lg-awardFrom left: Chair of the Ontario Heritage Trust Professor Thomas
Symons, MNO Associate Chief Operating Officer Margaret Froh,
President Gary Lipinski, Chair France Picotte, Lieutenant Governor
Elizabeth Dowdeswell, and PCMNO Youth Representative Mitch

On February 26, 2016, the Métis Nation of Ontario (MNO) received the Lieutenant Governor’s Ontario Heritage Trust Award for Community Leadership from Lt. Gov. Elizabeth Dowdeswell at Queen’s Park in Toronto. MNO President Gary Lipinski, Chair France Picotte, PCMNO Youth Representative Mitch Case and Associate Chief Operating Officer Margaret Froh accepted the award on behalf of all MNO citizens.

This Award celebrates individuals, groups and communities for exceptional contributions to conserving Ontario’s cultural and natural heritage. This award was given in recognition of the tremendous work MNO citizens have done over more than 20 years to preserve and promote Métis history and culture.

“It wasn’t so long ago that as Métis people we were not free to celebrate our rich heritage and culture. Our existence as Métis in Ontario was denied. But thanks to the strong work of our Métis citizens and communities, the story of the Métis in Ontario and our contribution to the province and the country is again being celebrated. This award presented by Lt. Governor Elizabeth Dowdeswell recognizes the MNO and its citizens for this important work preserving and promoting Ontario’s Métis history,” stated President Gary Lipinski.

The work of preserving Métis heritage started with the founding of the MNO in 1993 and is strongly represented in the Statement of Prime Purpose, which states: “We are proud of our rich heritage. We are inspired by the values and traditions of our ancestors.”

The MNO has shown leadership and commitment in working to meet the specific heritage related objectives and has had great impact at the local community, regional and provincial levels through its many programs and services.

One such service is the maintenance of the MNO Registry, which electronically archives the historical and genealogical information of over 18,000 MNO citizens. This historical information has helped the MNO document its traditional lands within Ontario where Métis communities hold ancestral responsibilities and rights. By advancing these historic Métis rights, including through the Crown’s Duty to Consult and Accommodate, the MNO engages with a wide array of resource industry proponents and government in determining the potential environmental and cultural impact of various projects.

The MNO supports natural heritage and environmental sustainability, and preserves the ways of their Métis ancestors through Métis Traditional Knowledge and Métis Way of Life studies, and it holds events that allow Métis Traditional Knowledge Holders to pass on their knowledge to younger generations. Programs like the MNO’s summer youth cultural and Infinite Reach programs also provide opportunities for Métis youth to learn about their culture and promote it to a wider public.

The MNO developed and distributes resources to assist chartered MNO community councils and citizens to share Métis heritage and culture at community, regional and provincial heritage and cultural events, schools and post-secondary institutions and other public venues. Several MNO community councils including those in Oshawa, Midland, Toronto, and Ottawa stage annual or semi-annual events and most communities stage Louis Riel Day celebrations and Harvest festivals.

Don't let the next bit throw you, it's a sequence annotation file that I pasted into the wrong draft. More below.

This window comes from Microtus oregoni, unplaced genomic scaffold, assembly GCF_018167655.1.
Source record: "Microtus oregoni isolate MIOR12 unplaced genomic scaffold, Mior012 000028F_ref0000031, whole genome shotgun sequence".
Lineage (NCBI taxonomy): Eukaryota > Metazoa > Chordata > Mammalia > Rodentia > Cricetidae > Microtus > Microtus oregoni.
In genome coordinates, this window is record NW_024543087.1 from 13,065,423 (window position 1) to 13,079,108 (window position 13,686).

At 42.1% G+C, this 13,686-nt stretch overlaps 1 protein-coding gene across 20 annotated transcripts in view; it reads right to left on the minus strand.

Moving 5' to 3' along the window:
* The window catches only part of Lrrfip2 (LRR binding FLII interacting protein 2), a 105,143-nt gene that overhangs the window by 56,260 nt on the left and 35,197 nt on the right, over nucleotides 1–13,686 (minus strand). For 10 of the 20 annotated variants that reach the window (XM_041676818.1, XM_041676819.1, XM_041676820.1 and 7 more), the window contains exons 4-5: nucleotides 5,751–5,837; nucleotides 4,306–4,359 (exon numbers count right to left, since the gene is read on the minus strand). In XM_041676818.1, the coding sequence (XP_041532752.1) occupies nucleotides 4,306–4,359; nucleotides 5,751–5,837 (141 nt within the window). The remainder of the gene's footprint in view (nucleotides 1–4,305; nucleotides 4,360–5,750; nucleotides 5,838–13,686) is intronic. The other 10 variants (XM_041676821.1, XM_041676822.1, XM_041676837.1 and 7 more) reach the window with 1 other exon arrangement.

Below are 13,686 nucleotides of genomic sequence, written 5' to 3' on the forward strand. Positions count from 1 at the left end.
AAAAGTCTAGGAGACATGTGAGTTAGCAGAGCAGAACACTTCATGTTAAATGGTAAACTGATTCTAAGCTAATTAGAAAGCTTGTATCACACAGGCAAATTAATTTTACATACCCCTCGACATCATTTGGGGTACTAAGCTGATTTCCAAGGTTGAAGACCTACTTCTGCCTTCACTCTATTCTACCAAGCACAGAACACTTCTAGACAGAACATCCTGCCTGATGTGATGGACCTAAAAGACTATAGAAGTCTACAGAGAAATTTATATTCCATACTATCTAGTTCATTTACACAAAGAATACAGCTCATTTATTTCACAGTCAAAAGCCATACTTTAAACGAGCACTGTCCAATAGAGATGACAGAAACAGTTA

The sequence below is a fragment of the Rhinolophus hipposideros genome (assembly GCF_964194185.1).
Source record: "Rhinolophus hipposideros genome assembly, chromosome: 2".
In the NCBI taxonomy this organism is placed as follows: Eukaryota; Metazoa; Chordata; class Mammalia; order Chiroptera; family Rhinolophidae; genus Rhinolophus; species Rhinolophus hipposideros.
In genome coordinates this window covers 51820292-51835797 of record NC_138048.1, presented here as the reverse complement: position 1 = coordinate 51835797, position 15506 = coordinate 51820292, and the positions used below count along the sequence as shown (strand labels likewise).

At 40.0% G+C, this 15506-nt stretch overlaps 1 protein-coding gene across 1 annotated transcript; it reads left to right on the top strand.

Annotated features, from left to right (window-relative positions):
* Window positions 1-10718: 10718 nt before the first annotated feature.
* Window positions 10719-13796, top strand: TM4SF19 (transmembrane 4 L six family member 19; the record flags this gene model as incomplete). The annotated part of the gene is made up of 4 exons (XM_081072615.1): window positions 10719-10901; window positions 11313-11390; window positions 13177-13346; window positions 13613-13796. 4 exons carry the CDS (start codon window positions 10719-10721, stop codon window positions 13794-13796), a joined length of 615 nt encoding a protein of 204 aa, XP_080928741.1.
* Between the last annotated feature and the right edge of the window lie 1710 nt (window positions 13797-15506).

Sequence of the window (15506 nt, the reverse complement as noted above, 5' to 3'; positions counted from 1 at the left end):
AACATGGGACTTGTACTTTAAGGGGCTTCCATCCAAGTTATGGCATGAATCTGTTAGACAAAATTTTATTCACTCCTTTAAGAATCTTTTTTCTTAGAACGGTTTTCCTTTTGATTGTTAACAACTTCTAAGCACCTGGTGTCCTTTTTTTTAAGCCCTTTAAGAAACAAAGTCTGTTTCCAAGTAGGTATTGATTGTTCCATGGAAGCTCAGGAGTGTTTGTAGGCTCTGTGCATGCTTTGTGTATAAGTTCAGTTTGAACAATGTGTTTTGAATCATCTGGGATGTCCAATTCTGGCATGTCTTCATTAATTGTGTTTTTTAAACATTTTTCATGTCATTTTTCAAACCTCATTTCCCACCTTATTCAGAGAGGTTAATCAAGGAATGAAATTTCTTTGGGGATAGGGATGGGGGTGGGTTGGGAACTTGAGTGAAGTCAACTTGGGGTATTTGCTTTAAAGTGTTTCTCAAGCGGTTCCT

While the MNO takes measures to preserve Métis history, it also looks to the future of its citizens. It has brought Métis heritage and culture into the education system through creative partnerships with government ministries, schools and post-secondary institutions. By developing a wide array of heritage and cultural resources suitable for educational use, including the Métis Education Kit, a variety of new technology resources such as the Michif Language Portal, the MNO Cultural Portal and mobile device application, the MNO provides tools that give access to historic documents, educational reports, videos and recordings.

These innovative programs as well as the MNO’s annual events that commemorate and celebrate Métis history, including Powley Day (September 19), Louis Riel Day (November 16) and National Aboriginal Day (June 21) as well as the MNO’s Annual General Assembly and a number of Métis community festivals and events were recognized by this award as setting a new bar for promoting and preserving history and culture.

“Our Métis youth continue to reach out to our Senators and Traditional Knowledge Holders and this gives me hope for our future,” stated President Lipinski. “They take part in our Summer Youth Cultural Programs and volunteer as Infinite Reach facilitators. With every Annual General Assembly, we find new young faces eager to learn more about themselves and their history, our history as Métis.”

Chair France Picotte, a key figure of the MNO’s Michif Speakers Committee, has been a strong advocate towards the practice of Michif, the Métis language. Each Métis Education Kit contains a Michif booklet to help educate about and teach this language.

“Michif est une combinaison du français, de l’anglais et de les langues autochtones. Aujourd’hui, nous devons consèrver les langues de nos ancêtres, que ca soit Michif ou français, et s’assurer que nos enfants continuent après nous. Ces livrets, imprimés par la NMO, aident à la preservation de notre langue,” she said.

The Lieutenant Governor’s Heritage Trust Award for Community Leadership is acknowledgment that, from the PCMNO to community councils, and from its youth to its older citizens, the MNO is a community leader in the preservation and promotion of Métis culture and heritage.

Published on: March 1, 2016